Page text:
Nick Cave and the Bad Seeds – Ghosteen – Album Review
by Killian Laher
It’s difficult to get away from the fact that a traumatic life event hangs heavy over this latest album from Nick Cave and the Bad Seeds. The Nick Cave we are familiar with on recent albums is largely absent here, replaced instead by a highly uncertain voice. The music is also a departure, largely devoid of guitar and drums. More a circling… ‘ghostliness’, for want of a better word.
When listened to in its entirety at first it appears that the solemnity and sheer enormity might overwhelm. The opening track, Spinning Song sees Cave sing a tale about ‘the king’ over brooding keyboards. Like the rest of the album, the track doesn’t raise itself above a crawl, culminating in Cave singing at the top of his register that “peace will come in time” over music that acts almost as some kind of healing. The music here is largely quite soothing, Warren Ellis’ strings elevate songs like Bright Horses, Sun Forest and Galleon Ship, causing them to soar.
There are few catchy choruses here, in fact few of the songs repeat themselves at all. Clanking percussion briefly appears and then vanishes at the beginning of gorgeous piano ballad Waiting for You, one of the finest tracks here, and one which harks back to 1997’s The Boatman’s Call. Night Raid is the song that comes closest to more familiar territory for Cave and co, with a Jesus-referencing lyric over piano and otherworldly sounding keyboards.
The first part of the set ends with Leviathan, a slow piano and strings brooding song and a lyric that would sound ridiculous in anyone else’s hands, Cave sings “I love my baby and my baby loves me” over and over.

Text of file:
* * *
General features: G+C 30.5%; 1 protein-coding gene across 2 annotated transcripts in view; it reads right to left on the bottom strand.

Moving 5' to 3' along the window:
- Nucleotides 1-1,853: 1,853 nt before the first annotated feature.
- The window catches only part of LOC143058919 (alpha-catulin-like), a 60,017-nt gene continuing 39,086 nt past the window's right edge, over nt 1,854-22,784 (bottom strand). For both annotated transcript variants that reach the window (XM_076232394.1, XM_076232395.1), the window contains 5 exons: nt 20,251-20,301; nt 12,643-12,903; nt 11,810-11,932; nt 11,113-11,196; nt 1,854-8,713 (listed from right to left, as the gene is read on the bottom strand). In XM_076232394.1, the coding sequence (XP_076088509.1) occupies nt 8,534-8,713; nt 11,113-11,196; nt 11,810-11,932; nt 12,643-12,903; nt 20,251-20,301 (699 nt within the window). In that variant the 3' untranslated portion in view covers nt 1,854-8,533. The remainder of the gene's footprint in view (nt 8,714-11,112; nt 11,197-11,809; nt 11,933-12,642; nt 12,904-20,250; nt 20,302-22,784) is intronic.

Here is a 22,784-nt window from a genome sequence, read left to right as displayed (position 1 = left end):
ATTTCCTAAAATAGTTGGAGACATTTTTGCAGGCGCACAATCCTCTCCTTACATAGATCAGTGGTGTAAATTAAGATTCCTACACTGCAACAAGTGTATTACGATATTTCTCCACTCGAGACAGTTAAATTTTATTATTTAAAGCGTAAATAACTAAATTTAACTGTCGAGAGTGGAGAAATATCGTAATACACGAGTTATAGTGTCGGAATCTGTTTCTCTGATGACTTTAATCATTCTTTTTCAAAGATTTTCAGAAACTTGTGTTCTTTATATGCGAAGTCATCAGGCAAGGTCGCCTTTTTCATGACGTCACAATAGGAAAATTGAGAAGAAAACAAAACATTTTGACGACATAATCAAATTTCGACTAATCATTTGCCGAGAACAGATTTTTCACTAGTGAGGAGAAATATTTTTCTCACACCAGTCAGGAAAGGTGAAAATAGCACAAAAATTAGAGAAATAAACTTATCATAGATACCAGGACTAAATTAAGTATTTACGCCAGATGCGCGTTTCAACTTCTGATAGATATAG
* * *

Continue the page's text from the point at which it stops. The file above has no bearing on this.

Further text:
The second part opens with the slow drift of the title track, which sees the band channel Bowie’s work with Eno on side 2 of Low for four minutes or so before Cave sings a redemptive lyric about how “this world is beautiful”. A choir of voices and strings flood the song with sound, stopping just short of overwhelming it. After a brief spoken word interlude (Fireflies) the final track Hollywood builds slowly across 14 minutes, encompassing a foreboding melody, space age sounding keyboards, growling bass, heavenly strings and chorus, and a vulnerable vocal from Nick Cave, singing a tale of how “I’m just waiting for my time to come” amongst other things, finishing off in almost falsetto: “it’s a long way to find peace of mind”.
Make no mistake, this is by no means an album of wallowing in misfortune. It’s probably the only music Nick Cave and the Bad Seeds could make at this time. Without doubt it is a reaction to a trauma but it’s reflective and some of what it reflects on contains light. In terms of Cave’s catalogue it could only follow Skeleton Tree. It will unsettle some but great music or art is not always comfortable. It won’t be one for every day listening but each listen will pull you in that bit further.
Track List –
1. Spinning Song
2. Bright Horses
3. Waiting For You
4. Night Raid
5. Sun Forest
6. Galleon Ship
7. Ghosteen Speaks